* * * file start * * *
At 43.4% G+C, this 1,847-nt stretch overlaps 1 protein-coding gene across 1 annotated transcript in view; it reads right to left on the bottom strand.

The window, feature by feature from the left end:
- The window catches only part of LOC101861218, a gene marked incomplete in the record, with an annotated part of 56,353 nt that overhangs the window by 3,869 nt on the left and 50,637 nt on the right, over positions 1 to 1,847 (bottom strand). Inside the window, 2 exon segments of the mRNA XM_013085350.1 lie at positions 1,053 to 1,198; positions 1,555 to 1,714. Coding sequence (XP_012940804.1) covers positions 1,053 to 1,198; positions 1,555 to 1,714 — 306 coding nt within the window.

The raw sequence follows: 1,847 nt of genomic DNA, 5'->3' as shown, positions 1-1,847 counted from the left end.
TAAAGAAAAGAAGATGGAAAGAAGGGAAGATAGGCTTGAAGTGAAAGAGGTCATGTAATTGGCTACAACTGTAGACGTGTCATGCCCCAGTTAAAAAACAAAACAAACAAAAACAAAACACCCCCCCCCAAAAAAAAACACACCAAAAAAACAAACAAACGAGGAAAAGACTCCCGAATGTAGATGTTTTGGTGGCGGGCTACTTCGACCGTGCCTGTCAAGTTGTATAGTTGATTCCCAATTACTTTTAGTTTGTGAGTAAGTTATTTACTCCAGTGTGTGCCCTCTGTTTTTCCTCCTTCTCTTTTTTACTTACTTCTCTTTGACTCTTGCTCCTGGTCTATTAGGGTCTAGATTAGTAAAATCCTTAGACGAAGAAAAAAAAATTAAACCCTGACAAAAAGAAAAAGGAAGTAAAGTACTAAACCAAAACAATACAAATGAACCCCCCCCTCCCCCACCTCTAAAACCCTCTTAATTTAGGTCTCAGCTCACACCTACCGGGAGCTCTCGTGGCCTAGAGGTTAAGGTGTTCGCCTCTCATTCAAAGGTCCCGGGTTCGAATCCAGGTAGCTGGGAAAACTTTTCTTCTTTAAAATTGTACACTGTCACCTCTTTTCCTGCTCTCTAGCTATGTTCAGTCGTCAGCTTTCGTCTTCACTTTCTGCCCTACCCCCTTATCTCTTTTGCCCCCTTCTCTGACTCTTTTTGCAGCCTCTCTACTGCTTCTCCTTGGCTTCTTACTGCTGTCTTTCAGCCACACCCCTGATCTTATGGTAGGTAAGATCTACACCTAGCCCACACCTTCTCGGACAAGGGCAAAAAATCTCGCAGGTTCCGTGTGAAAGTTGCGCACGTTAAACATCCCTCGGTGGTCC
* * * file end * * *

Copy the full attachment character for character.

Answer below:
At 43.4% G+C, this 1,847-nt stretch overlaps 1 protein-coding gene across 1 annotated transcript in view; it reads right to left on the bottom strand.

The window, feature by feature from the left end:
- The window catches only part of LOC101861218, a gene marked incomplete in the record, with an annotated part of 56,353 nt that overhangs the window by 3,869 nt on the left and 50,637 nt on the right, over positions 1 to 1,847 (bottom strand). Inside the window, 2 exon segments of the mRNA XM_013085350.1 lie at positions 1,053 to 1,198; positions 1,555 to 1,714. Coding sequence (XP_012940804.1) covers positions 1,053 to 1,198; positions 1,555 to 1,714 — 306 coding nt within the window.

The raw sequence follows: 1,847 nt of genomic DNA, 5'->3' as shown, positions 1-1,847 counted from the left end.
TAAAGAAAAGAAGATGGAAAGAAGGGAAGATAGGCTTGAAGTGAAAGAGGTCATGTAATTGGCTACAACTGTAGACGTGTCATGCCCCAGTTAAAAAACAAAACAAACAAAAACAAAACACCCCCCCCCAAAAAAAAACACACCAAAAAAACAAACAAACGAGGAAAAGACTCCCGAATGTAGATGTTTTGGTGGCGGGCTACTTCGACCGTGCCTGTCAAGTTGTATAGTTGATTCCCAATTACTTTTAGTTTGTGAGTAAGTTATTTACTCCAGTGTGTGCCCTCTGTTTTTCCTCCTTCTCTTTTTTACTTACTTCTCTTTGACTCTTGCTCCTGGTCTATTAGGGTCTAGATTAGTAAAATCCTTAGACGAAGAAAAAAAAATTAAACCCTGACAAAAAGAAAAAGGAAGTAAAGTACTAAACCAAAACAATACAAATGAACCCCCCCCTCCCCCACCTCTAAAACCCTCTTAATTTAGGTCTCAGCTCACACCTACCGGGAGCTCTCGTGGCCTAGAGGTTAAGGTGTTCGCCTCTCATTCAAAGGTCCCGGGTTCGAATCCAGGTAGCTGGGAAAACTTTTCTTCTTTAAAATTGTACACTGTCACCTCTTTTCCTGCTCTCTAGCTATGTTCAGTCGTCAGCTTTCGTCTTCACTTTCTGCCCTACCCCCTTATCTCTTTTGCCCCCTTCTCTGACTCTTTTTGCAGCCTCTCTACTGCTTCTCCTTGGCTTCTTACTGCTGTCTTTCAGCCACACCCCTGATCTTATGGTAGGTAAGATCTACACCTAGCCCACACCTTCTCGGACAAGGGCAAAAAATCTCGCAGGTTCCGTGTGAAAGTTGCGCACGTTAAACATCCCTCGGTGGTCC